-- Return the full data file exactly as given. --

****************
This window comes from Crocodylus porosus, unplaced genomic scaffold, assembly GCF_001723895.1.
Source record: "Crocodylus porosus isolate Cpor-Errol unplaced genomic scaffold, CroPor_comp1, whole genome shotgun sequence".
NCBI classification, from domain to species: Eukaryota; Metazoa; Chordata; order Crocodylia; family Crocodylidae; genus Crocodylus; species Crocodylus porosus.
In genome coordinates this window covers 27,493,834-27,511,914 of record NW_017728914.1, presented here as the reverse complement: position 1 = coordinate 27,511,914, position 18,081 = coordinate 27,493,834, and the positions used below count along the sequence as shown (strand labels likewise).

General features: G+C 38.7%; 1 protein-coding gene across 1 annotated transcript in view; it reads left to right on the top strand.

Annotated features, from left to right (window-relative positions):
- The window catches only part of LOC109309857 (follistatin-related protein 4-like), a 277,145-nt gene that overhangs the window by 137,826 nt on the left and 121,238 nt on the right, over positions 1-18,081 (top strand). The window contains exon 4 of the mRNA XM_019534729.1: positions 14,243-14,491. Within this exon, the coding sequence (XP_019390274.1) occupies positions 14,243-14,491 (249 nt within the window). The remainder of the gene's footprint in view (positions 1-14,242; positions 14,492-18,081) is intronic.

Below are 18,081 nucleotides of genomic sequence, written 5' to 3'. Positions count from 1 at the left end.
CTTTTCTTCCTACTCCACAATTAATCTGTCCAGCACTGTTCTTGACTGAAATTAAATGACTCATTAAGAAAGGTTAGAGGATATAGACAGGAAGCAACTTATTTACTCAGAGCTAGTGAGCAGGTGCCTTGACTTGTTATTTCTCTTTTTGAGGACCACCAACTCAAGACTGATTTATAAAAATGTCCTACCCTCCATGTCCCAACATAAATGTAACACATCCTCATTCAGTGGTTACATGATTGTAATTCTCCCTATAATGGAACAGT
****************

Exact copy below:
This window comes from Crocodylus porosus, unplaced genomic scaffold, assembly GCF_001723895.1.
Source record: "Crocodylus porosus isolate Cpor-Errol unplaced genomic scaffold, CroPor_comp1, whole genome shotgun sequence".
NCBI classification, from domain to species: Eukaryota; Metazoa; Chordata; order Crocodylia; family Crocodylidae; genus Crocodylus; species Crocodylus porosus.
In genome coordinates this window covers 27,493,834-27,511,914 of record NW_017728914.1, presented here as the reverse complement: position 1 = coordinate 27,511,914, position 18,081 = coordinate 27,493,834, and the positions used below count along the sequence as shown (strand labels likewise).

General features: G+C 38.7%; 1 protein-coding gene across 1 annotated transcript in view; it reads left to right on the top strand.

Annotated features, from left to right (window-relative positions):
- The window catches only part of LOC109309857 (follistatin-related protein 4-like), a 277,145-nt gene that overhangs the window by 137,826 nt on the left and 121,238 nt on the right, over positions 1-18,081 (top strand). The window contains exon 4 of the mRNA XM_019534729.1: positions 14,243-14,491. Within this exon, the coding sequence (XP_019390274.1) occupies positions 14,243-14,491 (249 nt within the window). The remainder of the gene's footprint in view (positions 1-14,242; positions 14,492-18,081) is intronic.

Below are 18,081 nucleotides of genomic sequence, written 5' to 3'. Positions count from 1 at the left end.
CTTTTCTTCCTACTCCACAATTAATCTGTCCAGCACTGTTCTTGACTGAAATTAAATGACTCATTAAGAAAGGTTAGAGGATATAGACAGGAAGCAACTTATTTACTCAGAGCTAGTGAGCAGGTGCCTTGACTTGTTATTTCTCTTTTTGAGGACCACCAACTCAAGACTGATTTATAAAAATGTCCTACCCTCCATGTCCCAACATAAATGTAACACATCCTCATTCAGTGGTTACATGATTGTAATTCTCCCTATAATGGAACAGT